You might be thinking, ‘hey – didn’t he already review this?’ Nope – I reviewed the Shin Ramyun Black cup from South Korea. This is the one that is manufactured here in the United States in Rancho Cucamonga, California.So what is this ‘Pot-au-feu’ flavor? I consulted Wikipedia and found this:
Pot-au-feu (French pronunciation: [pɔ.to.fø] “pot on the fire”) is a French beef stew. According to chefRaymond Blanc, pot-au-feu is “the quintessence of French family cuisine, it is the most celebrated dish in France. It honours the tables of the rich and poor alike.”
The cuts of beef and the vegetables involved vary, but a typical pot-au-feu contains:
- low-cost cuts of beef that require cooking for long periods;
- some (or several) kind of cartilaginous meat, such as oxtail and marrowbone;
- vegetables: carrots, turnips, leeks, celery, and onions;
- spices: bouquet garni, salt, black pepper and cloves.
Cooking cartilaginous meat in the stew will result in gelatin being dissolved into the broth. If the stew is allowed to cool, the broth may turn into a jelly, resulting in an interesting texture. Allowing the stew to cool also allows the removal of excess fat, which floats on the surface and solidifies.
Pot-au-feu broth may be used as a soup (often enriched with rice, pasta or toasted bread), as a base for sauces, or for cooking vegetables or pasta. Ready-to-use concentrated cubes are available to make what purports to be pot-au-feu broth when water is added.
Pot-au-feu could be a continuous affair in the past, with new ingredients added as some is used; nowadays houses do not have a permanent fire in cold weather, and the dish is cooked for a specific meal. Many countries have similar dishes with local ingredients.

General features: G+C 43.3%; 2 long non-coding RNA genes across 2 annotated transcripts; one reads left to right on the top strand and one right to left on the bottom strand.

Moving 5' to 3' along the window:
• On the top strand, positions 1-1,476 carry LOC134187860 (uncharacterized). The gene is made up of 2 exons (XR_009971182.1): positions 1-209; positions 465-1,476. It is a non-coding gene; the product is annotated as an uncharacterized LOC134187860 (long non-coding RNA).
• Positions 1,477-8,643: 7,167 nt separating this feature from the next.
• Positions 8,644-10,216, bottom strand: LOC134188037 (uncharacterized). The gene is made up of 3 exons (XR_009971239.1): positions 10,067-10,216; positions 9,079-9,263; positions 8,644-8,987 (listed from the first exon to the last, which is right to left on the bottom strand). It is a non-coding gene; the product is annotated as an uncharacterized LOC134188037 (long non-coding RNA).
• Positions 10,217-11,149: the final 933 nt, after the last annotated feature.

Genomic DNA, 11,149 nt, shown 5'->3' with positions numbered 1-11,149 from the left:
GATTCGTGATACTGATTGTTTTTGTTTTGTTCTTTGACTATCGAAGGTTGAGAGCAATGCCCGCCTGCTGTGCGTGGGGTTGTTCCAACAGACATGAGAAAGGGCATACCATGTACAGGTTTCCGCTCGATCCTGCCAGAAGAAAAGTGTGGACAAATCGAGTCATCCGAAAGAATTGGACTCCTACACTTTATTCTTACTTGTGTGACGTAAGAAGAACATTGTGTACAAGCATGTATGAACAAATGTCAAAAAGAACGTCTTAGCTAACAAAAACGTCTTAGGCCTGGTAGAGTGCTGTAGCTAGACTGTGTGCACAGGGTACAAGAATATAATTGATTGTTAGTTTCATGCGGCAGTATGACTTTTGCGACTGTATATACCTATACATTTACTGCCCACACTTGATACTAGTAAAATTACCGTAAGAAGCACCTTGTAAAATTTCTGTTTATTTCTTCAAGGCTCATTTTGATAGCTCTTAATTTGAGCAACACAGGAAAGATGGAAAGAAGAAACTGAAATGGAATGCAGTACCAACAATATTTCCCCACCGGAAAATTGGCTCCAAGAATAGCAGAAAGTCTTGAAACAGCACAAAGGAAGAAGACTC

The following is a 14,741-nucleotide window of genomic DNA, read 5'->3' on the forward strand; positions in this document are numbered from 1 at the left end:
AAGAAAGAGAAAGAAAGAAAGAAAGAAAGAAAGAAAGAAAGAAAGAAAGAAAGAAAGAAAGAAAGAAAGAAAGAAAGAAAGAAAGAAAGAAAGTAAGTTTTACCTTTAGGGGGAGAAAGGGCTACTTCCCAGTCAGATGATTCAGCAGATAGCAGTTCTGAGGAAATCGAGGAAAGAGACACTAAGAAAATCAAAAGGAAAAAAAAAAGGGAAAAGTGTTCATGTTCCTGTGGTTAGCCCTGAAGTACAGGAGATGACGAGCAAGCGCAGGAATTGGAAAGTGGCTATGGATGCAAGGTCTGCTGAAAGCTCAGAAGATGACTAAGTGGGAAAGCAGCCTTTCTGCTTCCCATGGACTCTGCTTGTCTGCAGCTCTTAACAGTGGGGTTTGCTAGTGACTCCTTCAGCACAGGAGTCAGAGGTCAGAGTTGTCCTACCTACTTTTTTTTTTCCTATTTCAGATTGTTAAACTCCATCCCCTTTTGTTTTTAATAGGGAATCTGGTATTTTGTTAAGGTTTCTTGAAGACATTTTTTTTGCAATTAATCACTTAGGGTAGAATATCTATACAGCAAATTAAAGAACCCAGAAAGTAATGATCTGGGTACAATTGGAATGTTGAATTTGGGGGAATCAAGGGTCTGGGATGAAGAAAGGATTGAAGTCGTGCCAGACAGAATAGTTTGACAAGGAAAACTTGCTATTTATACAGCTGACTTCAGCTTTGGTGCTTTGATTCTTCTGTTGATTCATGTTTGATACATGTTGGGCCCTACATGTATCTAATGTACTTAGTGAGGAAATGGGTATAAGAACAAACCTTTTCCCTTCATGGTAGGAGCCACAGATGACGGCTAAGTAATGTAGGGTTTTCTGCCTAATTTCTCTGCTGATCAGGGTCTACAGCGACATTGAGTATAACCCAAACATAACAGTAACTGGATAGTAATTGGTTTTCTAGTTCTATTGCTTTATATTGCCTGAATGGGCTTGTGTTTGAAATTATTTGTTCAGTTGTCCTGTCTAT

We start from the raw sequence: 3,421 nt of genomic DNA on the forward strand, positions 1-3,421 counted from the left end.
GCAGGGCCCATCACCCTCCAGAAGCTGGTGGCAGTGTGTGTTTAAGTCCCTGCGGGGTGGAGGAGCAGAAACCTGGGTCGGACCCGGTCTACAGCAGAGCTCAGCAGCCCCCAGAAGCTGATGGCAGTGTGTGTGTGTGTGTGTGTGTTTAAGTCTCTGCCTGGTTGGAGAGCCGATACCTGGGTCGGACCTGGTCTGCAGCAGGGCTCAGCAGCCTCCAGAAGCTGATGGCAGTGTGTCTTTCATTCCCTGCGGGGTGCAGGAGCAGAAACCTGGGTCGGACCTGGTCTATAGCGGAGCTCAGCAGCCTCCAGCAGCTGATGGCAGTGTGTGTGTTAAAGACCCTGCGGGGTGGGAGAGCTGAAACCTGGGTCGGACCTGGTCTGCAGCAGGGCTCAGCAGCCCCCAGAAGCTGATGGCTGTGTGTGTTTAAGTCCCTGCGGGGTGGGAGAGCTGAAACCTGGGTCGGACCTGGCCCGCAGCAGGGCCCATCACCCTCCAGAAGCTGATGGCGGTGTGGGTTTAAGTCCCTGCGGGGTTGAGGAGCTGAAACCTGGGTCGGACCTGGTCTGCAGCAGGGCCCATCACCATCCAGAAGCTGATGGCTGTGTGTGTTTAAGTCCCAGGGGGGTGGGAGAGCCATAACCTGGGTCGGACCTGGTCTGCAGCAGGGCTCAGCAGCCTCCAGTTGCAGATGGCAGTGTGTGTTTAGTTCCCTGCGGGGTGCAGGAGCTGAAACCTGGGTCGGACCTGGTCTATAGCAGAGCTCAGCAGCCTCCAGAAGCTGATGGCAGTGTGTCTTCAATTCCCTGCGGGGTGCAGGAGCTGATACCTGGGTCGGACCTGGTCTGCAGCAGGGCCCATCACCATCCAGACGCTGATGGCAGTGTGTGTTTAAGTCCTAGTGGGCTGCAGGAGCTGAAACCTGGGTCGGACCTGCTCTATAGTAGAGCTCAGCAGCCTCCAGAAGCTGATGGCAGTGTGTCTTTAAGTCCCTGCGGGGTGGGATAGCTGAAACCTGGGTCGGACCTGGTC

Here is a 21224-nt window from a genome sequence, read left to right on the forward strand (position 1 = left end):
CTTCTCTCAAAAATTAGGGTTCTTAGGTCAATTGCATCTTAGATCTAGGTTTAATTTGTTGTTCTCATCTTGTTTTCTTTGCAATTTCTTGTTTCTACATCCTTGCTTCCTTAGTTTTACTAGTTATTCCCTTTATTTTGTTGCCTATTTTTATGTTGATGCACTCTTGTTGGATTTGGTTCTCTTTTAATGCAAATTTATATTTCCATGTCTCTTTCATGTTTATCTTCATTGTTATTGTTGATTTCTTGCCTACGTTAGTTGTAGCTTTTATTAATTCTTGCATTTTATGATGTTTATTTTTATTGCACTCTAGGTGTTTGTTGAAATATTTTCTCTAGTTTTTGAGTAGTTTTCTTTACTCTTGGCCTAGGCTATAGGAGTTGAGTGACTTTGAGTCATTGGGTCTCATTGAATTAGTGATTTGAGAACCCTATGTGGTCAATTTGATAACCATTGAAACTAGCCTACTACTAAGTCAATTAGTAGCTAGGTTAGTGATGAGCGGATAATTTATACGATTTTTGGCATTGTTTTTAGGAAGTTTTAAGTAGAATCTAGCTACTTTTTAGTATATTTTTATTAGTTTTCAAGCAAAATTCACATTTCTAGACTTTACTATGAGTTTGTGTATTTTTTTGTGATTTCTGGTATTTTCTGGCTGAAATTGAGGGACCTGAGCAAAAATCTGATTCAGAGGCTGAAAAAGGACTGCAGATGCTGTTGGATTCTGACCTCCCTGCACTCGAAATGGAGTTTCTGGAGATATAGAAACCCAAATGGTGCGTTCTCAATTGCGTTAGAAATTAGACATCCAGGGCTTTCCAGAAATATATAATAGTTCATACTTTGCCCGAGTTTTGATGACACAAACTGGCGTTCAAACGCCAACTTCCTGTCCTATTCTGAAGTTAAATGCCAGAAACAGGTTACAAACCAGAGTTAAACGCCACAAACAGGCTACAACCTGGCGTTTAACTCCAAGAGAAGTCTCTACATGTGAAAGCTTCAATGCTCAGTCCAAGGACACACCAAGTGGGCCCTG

A fiery pot of noodles! Very nice. Let’s have a look!
Here’s the lid (click image to enlarge). Notice the French? I got this one in Vancouver, BC from T&T Supermarket.
Here are the side panels (click image to enlarge). Contains beef.
The noodle block.
The spicy soup base sachet.
Has a nice color and spicy scent.
A second soup base sachet. What is Sul-Long-Tang? Again, I consult Wikipedia:
Seolleongtang is a Korean broth tang (soup) made from ox bones (mostly leg bones), brisket and other cuts. Seasoning is generally done at the table according to personal taste by adding salt, ground black pepper, red pepper, minced garlic, or chopped spring onions. It is a local dish of Seoul.
Seolleongtang is typically simmered over a low flame over a period of several hours to an entire day, to allow the flavor to be gradually extracted from the bones. It has a milky off-white, cloudy appearance and is normally eaten together with rice and several side dishes; the rice is sometimes added directly to the soup.
Very light color and a garlicky scent.
Here are the larger pieces I got out of the cup (they aren’t contained in a sachet). Big pieces of mushroom and green onion.
Finished (click image to enlarge). Added egg, Walla Walla sweet onion and beef I sauteed with qa little garlic salt. The noodles are really quite good for a cup version. They are wide and have a nice texture and quality. The broth is excellent. It’s spicy, but not so spicy that it makes you run for something to drink (if you can’t handle the heat, slap a couple sliced of processed cheese on top of and stir it in – it’s really good that way). What’s nice about that is that you can also taste the nice flavor of beef and garlic. Finally, the included veggies are good too – they hydrate very well. Most notably, the mushrooms do really well and have a nice flavor. 5.0 out of 5.0 stars. UPC bar code 031146021857.
]This is a great video about the plant tours at Nongshim America. The gentleman who gives the tour in the video gave me and my wife the same tour in May of 2012! At 2m37s you can see a picture of us on the wall from our day at Nongshim America! If you can get down there and do a plant tour, you’ll be greeted by some of the nicest people I’ve had the fortune to meet and have a really fun time! You can find out more about the plant tours here.